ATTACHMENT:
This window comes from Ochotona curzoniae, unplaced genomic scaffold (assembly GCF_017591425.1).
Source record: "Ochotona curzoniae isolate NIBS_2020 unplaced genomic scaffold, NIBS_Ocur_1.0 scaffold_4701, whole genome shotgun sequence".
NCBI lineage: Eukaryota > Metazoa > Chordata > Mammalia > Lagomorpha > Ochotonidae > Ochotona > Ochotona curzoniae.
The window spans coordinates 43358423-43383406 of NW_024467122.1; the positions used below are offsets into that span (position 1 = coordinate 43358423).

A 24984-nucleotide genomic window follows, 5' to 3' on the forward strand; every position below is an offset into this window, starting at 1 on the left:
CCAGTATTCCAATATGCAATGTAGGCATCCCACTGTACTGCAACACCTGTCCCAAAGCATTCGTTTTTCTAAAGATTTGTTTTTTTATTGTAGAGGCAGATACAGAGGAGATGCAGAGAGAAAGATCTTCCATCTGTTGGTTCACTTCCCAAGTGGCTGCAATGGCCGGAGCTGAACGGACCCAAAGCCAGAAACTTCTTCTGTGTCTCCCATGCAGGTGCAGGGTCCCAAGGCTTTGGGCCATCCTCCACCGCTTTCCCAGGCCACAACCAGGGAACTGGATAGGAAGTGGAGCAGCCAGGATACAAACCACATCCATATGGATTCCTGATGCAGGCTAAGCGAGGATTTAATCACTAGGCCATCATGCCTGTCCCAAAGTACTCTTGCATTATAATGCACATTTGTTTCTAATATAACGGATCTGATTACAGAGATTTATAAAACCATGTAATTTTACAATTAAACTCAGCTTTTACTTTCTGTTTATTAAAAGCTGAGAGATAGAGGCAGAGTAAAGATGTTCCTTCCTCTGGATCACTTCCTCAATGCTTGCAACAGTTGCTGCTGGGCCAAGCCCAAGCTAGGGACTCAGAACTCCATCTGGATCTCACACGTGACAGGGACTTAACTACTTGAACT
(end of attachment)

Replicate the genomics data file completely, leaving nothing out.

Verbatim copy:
This window comes from Ochotona curzoniae, unplaced genomic scaffold (assembly GCF_017591425.1).
Source record: "Ochotona curzoniae isolate NIBS_2020 unplaced genomic scaffold, NIBS_Ocur_1.0 scaffold_4701, whole genome shotgun sequence".
NCBI lineage: Eukaryota > Metazoa > Chordata > Mammalia > Lagomorpha > Ochotonidae > Ochotona > Ochotona curzoniae.
The window spans coordinates 43358423-43383406 of NW_024467122.1; the positions used below are offsets into that span (position 1 = coordinate 43358423).

A 24984-nucleotide genomic window follows, 5' to 3' on the forward strand; every position below is an offset into this window, starting at 1 on the left:
CCAGTATTCCAATATGCAATGTAGGCATCCCACTGTACTGCAACACCTGTCCCAAAGCATTCGTTTTTCTAAAGATTTGTTTTTTTATTGTAGAGGCAGATACAGAGGAGATGCAGAGAGAAAGATCTTCCATCTGTTGGTTCACTTCCCAAGTGGCTGCAATGGCCGGAGCTGAACGGACCCAAAGCCAGAAACTTCTTCTGTGTCTCCCATGCAGGTGCAGGGTCCCAAGGCTTTGGGCCATCCTCCACCGCTTTCCCAGGCCACAACCAGGGAACTGGATAGGAAGTGGAGCAGCCAGGATACAAACCACATCCATATGGATTCCTGATGCAGGCTAAGCGAGGATTTAATCACTAGGCCATCATGCCTGTCCCAAAGTACTCTTGCATTATAATGCACATTTGTTTCTAATATAACGGATCTGATTACAGAGATTTATAAAACCATGTAATTTTACAATTAAACTCAGCTTTTACTTTCTGTTTATTAAAAGCTGAGAGATAGAGGCAGAGTAAAGATGTTCCTTCCTCTGGATCACTTCCTCAATGCTTGCAACAGTTGCTGCTGGGCCAAGCCCAAGCTAGGGACTCAGAACTCCATCTGGATCTCACACGTGACAGGGACTTAACTACTTGAACT